SOQL as a Summary Report

When learning SOQL, I found it helpful to relate things back to something I was familiar with. I'll be using Summary Reports to help explain how to use GROUP BY and GROUP BY ROLLUP in SOQL.

First, a Salesforce Report

Let's start with a Salesforce Report of Accounts grouped by Billing State/Province:


To get this, I created a Report with the Accounts standard report type. Then I created the grouping, added some fields and ran the report.

Writing SOQL

I'll be executing my SOQL via the SFDX Command Line Interface (CLI). If you aren't familiar with this, check out my other post - SOQL from the Command Line

Feel free to use your preferred method to run your SOQL. If you don't have a preferred method, I talk about my favorites in the last section of another post - Why should I use SOQL?

GROUP BY

Here's our example Salesforce Report done via SOQL:


The key difference is that the Salesforce Report gives us data about each record and SOQL just gives us the totals for each grouping. Depending on what you're trying to do, the additional data given by a Salesforce Report may make it the right tool for the job.

In SOQL, we are
  1. SELECT'ing the BillingState field as the field to group on
  2. COUNT'ing the number of Ids returned for each record in the group
  3. Getting data FROM the Account object
  4. GROUP'ing BY the BillingState field
You'll notice that we get a null BillingState in our result. We could have added a WHERE Clause and filtered out null values, but that's a lesson for another day.

GROUP BY ROLLUP

Salesforce Reports have the ability to create nested groupings. For example, if we took our sample report and added Type as a grouping we would see Accounts by Billing State/Province and then by Type:


We can do the same thing in SOQL by using GROUP BY ROLLUP:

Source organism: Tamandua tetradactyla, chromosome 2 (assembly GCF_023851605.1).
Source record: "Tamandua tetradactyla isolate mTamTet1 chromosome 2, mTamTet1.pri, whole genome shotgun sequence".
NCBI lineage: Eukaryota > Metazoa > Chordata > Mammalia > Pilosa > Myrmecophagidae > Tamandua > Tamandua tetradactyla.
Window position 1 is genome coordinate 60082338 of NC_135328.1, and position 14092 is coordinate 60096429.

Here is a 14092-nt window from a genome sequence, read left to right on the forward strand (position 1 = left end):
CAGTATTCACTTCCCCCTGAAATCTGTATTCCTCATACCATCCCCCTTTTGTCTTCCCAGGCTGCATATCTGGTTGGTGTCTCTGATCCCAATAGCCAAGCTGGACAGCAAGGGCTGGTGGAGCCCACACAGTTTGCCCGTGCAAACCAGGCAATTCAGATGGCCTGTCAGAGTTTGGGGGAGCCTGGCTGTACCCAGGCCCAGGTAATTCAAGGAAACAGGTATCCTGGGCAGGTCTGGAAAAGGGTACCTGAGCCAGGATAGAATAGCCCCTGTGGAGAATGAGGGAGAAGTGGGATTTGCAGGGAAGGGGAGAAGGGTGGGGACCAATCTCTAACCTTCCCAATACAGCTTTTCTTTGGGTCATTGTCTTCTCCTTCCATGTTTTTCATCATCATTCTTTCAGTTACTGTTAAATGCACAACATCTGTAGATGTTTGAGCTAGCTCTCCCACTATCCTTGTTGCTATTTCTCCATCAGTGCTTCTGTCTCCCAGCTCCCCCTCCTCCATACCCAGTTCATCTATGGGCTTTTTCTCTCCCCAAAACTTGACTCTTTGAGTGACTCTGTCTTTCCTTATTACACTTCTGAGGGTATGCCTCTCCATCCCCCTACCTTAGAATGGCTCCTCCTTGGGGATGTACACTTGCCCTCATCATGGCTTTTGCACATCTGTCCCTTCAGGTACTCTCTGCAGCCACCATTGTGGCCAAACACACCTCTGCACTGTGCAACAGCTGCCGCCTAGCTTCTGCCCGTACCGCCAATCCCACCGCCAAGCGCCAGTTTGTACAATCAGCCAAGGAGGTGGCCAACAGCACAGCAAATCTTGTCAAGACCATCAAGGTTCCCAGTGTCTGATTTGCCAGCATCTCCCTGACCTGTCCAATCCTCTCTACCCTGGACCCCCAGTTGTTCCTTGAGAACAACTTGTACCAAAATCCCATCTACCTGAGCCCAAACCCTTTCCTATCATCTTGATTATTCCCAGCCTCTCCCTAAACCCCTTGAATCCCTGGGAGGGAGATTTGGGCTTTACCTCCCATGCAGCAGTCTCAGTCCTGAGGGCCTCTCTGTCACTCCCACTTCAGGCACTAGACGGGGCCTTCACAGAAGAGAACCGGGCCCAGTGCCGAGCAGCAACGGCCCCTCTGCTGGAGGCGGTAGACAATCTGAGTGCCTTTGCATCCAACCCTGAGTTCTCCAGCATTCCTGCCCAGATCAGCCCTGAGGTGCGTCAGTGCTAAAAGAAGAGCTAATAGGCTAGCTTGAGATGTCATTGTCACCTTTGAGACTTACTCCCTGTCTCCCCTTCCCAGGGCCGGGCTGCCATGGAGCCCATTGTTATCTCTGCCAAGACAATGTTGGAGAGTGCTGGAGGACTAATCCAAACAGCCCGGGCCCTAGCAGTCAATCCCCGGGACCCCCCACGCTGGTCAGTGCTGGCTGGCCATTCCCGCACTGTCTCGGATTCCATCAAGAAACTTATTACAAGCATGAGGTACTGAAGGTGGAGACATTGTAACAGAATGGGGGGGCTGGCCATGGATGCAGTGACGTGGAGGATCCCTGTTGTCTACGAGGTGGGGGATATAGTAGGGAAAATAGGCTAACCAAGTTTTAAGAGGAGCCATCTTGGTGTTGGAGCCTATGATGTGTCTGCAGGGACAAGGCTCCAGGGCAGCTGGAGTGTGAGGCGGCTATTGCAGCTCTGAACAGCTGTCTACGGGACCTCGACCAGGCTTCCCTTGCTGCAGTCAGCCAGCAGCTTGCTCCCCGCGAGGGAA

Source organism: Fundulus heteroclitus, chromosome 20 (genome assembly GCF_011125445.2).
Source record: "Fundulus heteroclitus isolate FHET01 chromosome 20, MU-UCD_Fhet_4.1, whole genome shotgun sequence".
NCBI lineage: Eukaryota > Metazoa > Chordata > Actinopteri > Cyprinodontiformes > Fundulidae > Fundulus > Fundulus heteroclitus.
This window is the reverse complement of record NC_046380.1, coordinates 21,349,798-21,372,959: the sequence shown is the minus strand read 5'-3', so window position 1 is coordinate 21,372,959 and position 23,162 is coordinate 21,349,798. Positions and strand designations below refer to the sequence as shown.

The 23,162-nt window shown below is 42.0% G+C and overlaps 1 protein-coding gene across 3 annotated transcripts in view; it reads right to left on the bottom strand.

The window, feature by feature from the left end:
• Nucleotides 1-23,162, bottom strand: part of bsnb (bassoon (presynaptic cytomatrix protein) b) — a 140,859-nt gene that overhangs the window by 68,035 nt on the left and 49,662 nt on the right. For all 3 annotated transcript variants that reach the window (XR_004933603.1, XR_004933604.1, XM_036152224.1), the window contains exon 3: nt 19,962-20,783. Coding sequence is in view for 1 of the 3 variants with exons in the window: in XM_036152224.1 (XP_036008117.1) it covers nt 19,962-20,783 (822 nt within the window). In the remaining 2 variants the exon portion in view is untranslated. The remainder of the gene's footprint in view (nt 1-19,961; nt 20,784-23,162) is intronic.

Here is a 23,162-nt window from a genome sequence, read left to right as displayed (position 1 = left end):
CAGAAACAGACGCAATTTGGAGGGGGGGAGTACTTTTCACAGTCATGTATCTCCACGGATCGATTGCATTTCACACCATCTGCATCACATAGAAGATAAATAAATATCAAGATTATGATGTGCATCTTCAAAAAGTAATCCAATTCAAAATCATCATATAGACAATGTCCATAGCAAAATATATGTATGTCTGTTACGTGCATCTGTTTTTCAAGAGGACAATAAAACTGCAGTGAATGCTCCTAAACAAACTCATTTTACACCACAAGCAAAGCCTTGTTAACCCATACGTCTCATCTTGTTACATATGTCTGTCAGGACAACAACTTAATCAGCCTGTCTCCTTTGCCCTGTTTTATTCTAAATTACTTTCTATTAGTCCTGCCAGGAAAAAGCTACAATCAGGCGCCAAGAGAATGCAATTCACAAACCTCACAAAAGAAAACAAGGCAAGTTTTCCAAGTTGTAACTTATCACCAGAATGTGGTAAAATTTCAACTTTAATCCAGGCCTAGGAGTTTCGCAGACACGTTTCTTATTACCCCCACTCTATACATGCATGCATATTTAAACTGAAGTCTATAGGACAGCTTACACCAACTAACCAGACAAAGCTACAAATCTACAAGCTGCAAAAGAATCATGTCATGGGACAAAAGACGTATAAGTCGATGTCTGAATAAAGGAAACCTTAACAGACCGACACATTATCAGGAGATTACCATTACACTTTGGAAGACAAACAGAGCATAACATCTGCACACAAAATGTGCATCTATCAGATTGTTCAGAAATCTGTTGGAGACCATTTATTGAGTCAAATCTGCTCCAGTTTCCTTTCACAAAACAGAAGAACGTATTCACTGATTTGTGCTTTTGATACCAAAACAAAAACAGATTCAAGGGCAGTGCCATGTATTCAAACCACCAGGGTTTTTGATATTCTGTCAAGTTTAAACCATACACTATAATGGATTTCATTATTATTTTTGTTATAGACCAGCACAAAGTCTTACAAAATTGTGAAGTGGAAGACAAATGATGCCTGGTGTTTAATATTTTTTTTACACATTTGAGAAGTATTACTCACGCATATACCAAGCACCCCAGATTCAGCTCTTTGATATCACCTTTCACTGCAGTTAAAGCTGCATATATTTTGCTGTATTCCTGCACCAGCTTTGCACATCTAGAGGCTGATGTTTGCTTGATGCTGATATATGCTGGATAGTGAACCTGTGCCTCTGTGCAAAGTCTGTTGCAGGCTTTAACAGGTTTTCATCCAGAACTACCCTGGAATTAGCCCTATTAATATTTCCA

In SOQL, we are
  1. SELECT'ing the BillingState and Type fields as the fields to group on
  2. COUNT'ing the number of Ids returned for each record in each group
  3. Getting data FROM the Account object
  4. GROUP'ing BY ROLL'ed UP values of the BillingState and Type fields
I must say, the results here are not super readable at first. The trick is to focus on any fields you set as sub-groups, reading down them until you reach the last null result for the sub-group. This will be the total number of records for the primary grouping.

Let's take CA BillingState as an example. The last null result in the Type column shows a count of 2. This is what we expect because the sample report above has 2 CA Accounts.

The CA BillingState example is an interesting one because it has 2 null results in the Type column. Looking back at our sample report, we can see that the sForce account has a null Type and it is sub-grouped below the CA BillingState. The result of our GROUP BY ROLLUP is reading the null Type and setting it as a sub-group result in the Type column. The Salesforce Report and SOQL are doing the same thing here, they're just displaying them differently.

Continued Learning

I hope you enjoyed this introduction to GROUP BY and GROUP BY ROLLUP in SOQL. If you'd like to go deeper, I recommend checking out these resources for some continued learning:

Comments

  1. I generally check this kind of article and I found your article which is related to my interest. Genuinely it is good and instructive information. Thankful to you for sharing an article like this.import export data provider

    ReplyDelete

Post a Comment

Popular posts from this blog

Joins in SOQL

SOQL from the Command Line

Salesforce Lighting Migration: Plan for Success